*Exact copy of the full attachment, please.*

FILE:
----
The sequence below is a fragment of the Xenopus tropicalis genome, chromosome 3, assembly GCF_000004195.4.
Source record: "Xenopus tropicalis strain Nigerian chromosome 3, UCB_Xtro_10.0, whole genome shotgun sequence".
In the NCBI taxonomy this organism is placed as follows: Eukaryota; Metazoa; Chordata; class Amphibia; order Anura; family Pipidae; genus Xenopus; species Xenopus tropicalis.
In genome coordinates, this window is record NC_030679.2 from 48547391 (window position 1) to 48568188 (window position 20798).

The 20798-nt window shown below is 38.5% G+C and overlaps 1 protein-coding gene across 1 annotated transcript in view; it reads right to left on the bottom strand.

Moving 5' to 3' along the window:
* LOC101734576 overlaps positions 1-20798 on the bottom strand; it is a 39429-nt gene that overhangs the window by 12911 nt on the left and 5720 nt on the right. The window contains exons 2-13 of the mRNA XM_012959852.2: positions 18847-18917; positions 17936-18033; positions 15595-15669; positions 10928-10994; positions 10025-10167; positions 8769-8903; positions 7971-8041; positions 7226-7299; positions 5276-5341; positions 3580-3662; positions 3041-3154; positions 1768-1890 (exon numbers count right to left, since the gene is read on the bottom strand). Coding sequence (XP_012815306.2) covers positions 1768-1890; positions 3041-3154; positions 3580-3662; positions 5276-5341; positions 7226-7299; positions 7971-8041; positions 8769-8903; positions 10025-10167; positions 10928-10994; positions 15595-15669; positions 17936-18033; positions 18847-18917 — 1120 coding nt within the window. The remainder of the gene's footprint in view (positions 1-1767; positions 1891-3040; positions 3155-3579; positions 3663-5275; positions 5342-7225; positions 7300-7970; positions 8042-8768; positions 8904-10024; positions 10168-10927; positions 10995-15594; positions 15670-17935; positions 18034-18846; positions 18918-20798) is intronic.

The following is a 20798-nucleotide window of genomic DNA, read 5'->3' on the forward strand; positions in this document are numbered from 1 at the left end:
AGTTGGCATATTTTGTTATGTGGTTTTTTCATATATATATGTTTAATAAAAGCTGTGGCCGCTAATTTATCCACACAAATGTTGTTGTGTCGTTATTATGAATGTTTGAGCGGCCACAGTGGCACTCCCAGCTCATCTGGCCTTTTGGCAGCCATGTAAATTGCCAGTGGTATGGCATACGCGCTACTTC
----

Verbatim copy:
The sequence below is a fragment of the Xenopus tropicalis genome, chromosome 3, assembly GCF_000004195.4.
Source record: "Xenopus tropicalis strain Nigerian chromosome 3, UCB_Xtro_10.0, whole genome shotgun sequence".
In the NCBI taxonomy this organism is placed as follows: Eukaryota; Metazoa; Chordata; class Amphibia; order Anura; family Pipidae; genus Xenopus; species Xenopus tropicalis.
In genome coordinates, this window is record NC_030679.2 from 48547391 (window position 1) to 48568188 (window position 20798).

The 20798-nt window shown below is 38.5% G+C and overlaps 1 protein-coding gene across 1 annotated transcript in view; it reads right to left on the bottom strand.

Moving 5' to 3' along the window:
* LOC101734576 overlaps positions 1-20798 on the bottom strand; it is a 39429-nt gene that overhangs the window by 12911 nt on the left and 5720 nt on the right. The window contains exons 2-13 of the mRNA XM_012959852.2: positions 18847-18917; positions 17936-18033; positions 15595-15669; positions 10928-10994; positions 10025-10167; positions 8769-8903; positions 7971-8041; positions 7226-7299; positions 5276-5341; positions 3580-3662; positions 3041-3154; positions 1768-1890 (exon numbers count right to left, since the gene is read on the bottom strand). Coding sequence (XP_012815306.2) covers positions 1768-1890; positions 3041-3154; positions 3580-3662; positions 5276-5341; positions 7226-7299; positions 7971-8041; positions 8769-8903; positions 10025-10167; positions 10928-10994; positions 15595-15669; positions 17936-18033; positions 18847-18917 — 1120 coding nt within the window. The remainder of the gene's footprint in view (positions 1-1767; positions 1891-3040; positions 3155-3579; positions 3663-5275; positions 5342-7225; positions 7300-7970; positions 8042-8768; positions 8904-10024; positions 10168-10927; positions 10995-15594; positions 15670-17935; positions 18034-18846; positions 18918-20798) is intronic.

The following is a 20798-nucleotide window of genomic DNA, read 5'->3' on the forward strand; positions in this document are numbered from 1 at the left end:
AGTTGGCATATTTTGTTATGTGGTTTTTTCATATATATATGTTTAATAAAAGCTGTGGCCGCTAATTTATCCACACAAATGTTGTTGTGTCGTTATTATGAATGTTTGAGCGGCCACAGTGGCACTCCCAGCTCATCTGGCCTTTTGGCAGCCATGTAAATTGCCAGTGGTATGGCATACGCGCTACTTC